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So I’m on a plane back to NOLA.  I’m eager to get home after finishing the Mini Pavois, and am satisfied with my placement on the second leg.  Nothing amazing out there, but I placed where I should have, 10th out of about 40 boats overall with series an protos combined, and 8th in the proto class. 

For me this race was significant in two major ways.   The first being that I have completed my 1,000 miles of Classe Mini racing, and all I have to do now is complete my 1,000 mile qualifier and I’m in the Azores Race.  The second is that I learned a lot about racing minis, and about my boat.  It’s really the first time I’ve been able to line up with the more professional sailors, and those guys were really fast.

Okay, it was significant in three ways…  The third is that I had a blast out there sponging as much from the experience as I could.  In an ideal world I’d be out there doing every race possible, because it’s such a challenging place to sail, and the competition is so good, one could get really good really fast.  I want that so badly now.  Before it was a concept, now I can taste it.  I just didn’t know I’d love Mini racing so much.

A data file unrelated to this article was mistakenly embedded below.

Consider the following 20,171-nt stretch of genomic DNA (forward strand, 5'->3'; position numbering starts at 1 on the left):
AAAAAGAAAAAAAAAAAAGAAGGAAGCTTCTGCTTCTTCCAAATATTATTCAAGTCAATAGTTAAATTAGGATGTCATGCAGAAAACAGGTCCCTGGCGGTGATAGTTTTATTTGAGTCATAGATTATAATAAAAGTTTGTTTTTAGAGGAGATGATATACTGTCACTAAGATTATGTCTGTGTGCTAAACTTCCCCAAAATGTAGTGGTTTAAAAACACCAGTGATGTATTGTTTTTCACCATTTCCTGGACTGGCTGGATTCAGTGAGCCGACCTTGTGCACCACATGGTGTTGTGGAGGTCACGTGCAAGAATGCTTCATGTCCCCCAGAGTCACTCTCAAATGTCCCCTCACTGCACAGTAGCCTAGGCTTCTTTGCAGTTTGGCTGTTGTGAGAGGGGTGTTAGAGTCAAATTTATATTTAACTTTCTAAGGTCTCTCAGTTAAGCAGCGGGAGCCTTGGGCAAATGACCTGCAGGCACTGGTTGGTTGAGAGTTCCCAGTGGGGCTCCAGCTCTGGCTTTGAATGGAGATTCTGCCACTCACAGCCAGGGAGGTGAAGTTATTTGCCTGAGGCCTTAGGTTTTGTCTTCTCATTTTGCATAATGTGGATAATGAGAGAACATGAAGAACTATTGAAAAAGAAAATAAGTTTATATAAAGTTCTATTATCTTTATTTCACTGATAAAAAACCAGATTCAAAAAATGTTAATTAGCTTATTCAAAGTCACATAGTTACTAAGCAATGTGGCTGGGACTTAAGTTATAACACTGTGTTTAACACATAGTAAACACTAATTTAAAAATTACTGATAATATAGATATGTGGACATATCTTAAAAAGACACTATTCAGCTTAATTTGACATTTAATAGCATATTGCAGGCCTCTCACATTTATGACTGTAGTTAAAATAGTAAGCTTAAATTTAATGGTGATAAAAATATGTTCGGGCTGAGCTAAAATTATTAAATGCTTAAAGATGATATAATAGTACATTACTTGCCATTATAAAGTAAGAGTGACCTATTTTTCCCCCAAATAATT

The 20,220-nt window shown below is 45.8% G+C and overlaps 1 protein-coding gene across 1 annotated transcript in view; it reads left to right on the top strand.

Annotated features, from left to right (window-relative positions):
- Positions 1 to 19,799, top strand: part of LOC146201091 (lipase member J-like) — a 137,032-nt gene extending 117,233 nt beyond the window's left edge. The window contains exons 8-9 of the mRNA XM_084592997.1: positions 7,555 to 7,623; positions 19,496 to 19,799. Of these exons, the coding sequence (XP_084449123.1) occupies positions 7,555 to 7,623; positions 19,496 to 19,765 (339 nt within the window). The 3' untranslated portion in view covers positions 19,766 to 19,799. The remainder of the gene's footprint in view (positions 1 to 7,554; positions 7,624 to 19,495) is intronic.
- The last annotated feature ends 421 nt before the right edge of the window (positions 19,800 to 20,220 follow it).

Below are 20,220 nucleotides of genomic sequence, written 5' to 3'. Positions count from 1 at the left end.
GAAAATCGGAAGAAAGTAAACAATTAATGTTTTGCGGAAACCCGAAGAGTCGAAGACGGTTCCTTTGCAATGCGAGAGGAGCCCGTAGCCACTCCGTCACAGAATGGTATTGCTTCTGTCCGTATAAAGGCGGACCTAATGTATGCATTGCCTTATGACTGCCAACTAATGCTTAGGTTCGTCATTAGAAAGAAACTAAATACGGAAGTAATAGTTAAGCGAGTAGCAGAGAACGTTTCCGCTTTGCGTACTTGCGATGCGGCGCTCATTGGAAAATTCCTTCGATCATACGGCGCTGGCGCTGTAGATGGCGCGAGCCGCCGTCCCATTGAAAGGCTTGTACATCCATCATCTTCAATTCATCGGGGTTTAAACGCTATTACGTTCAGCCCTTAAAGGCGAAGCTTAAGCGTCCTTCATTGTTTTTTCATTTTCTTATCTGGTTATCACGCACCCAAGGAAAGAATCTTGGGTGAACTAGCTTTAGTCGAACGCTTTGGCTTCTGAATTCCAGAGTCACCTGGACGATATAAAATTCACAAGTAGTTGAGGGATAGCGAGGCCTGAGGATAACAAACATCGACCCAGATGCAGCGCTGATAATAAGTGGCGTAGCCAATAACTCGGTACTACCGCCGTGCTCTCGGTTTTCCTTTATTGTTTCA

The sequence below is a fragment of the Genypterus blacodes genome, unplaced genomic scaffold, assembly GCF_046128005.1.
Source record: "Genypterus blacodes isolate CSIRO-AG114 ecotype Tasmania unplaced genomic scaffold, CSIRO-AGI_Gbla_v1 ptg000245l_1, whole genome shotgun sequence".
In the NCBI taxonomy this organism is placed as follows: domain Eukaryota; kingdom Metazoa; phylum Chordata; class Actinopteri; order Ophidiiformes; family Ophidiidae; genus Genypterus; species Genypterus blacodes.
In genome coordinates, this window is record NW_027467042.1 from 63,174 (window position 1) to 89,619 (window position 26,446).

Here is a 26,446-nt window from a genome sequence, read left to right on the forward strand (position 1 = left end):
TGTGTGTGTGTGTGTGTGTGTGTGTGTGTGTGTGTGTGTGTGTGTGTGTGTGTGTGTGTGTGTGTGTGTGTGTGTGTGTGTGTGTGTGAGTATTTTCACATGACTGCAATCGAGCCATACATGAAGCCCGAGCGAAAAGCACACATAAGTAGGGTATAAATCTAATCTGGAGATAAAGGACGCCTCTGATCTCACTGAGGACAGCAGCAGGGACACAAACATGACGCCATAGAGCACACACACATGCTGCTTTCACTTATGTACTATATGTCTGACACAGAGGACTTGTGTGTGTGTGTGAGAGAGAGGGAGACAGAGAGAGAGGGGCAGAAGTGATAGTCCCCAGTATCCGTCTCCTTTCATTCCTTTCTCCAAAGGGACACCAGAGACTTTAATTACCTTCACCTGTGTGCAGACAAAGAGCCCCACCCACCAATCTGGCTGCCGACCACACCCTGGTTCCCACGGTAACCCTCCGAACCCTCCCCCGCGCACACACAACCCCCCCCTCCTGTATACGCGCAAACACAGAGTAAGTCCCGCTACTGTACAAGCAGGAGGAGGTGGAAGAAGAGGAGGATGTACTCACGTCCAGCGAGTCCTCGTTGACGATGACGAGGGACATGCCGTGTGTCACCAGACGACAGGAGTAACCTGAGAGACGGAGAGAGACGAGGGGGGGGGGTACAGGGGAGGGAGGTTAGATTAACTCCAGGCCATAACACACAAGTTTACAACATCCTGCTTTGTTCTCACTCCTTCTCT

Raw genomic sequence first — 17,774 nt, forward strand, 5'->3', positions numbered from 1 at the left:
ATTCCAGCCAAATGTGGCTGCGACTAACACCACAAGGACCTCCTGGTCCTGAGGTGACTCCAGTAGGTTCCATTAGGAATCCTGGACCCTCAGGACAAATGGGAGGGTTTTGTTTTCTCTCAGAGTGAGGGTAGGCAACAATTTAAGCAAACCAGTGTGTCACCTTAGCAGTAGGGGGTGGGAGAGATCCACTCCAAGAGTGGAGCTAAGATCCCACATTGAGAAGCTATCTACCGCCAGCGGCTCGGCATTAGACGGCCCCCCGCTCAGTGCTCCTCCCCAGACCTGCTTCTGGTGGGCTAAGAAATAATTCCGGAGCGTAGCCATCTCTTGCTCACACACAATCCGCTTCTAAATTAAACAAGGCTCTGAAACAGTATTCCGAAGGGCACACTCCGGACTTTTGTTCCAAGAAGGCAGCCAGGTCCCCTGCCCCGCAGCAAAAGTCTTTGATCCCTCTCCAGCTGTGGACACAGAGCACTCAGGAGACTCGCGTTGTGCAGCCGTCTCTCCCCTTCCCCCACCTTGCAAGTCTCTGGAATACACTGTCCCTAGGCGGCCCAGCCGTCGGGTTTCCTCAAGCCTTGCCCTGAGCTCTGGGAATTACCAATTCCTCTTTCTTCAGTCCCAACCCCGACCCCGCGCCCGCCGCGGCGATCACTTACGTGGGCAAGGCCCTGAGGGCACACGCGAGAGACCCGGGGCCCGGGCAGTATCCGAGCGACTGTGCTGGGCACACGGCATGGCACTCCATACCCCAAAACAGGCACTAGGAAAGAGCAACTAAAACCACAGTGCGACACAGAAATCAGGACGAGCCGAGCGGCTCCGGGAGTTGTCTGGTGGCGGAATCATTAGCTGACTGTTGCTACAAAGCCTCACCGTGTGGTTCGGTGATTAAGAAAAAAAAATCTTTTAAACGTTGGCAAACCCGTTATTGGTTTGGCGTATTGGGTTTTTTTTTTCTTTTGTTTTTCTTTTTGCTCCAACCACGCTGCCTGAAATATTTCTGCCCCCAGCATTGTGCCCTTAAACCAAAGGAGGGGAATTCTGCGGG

I learned about some of my performance weaknesses too.  I used to assume that my boat was pretty quick upwind in breeze, because on paper it should be.   I was blisteringly adequate in light to medium upwind stuff, but once the wind was above 15 knots, I wasn’t performing.  Maybe I wasn’t using the boat properly, but there are some other things that I’ve changed recently that could have contributed, all of them having to do with the mast set up.  I know how to undo those settings, but couldn’t do it on the water, and it was a mostly upwind race.  I will have to wait until I get back to experiment with them. 

Also learned some things that seem slow intuitively, but were not, such as leaving water ballast in longer than I would usually, and also leaving the dagger board down in lighter winds upwind.  Any time I was near another boat, I’d start playing with this stuff, because it was really the only time I could get any actual performance feedback.   I would like to do some two boat testing off the race course, but it’s not so easy.

So I’m coming home to see Louisiana to build a sail, see some loved ones and to help protect Louisiana from the BP oil spill.  Living in South Louisiana is a lot like living in an old boat.  Very challenging, and we are always trying to keep our state from sinking.  It’s become a constant fight, and this is just another major blow we need to stand up against.   I’m in touch with America’s Wetlands to see what I can do in the short time I’m here.

More on that later.

-Ryan

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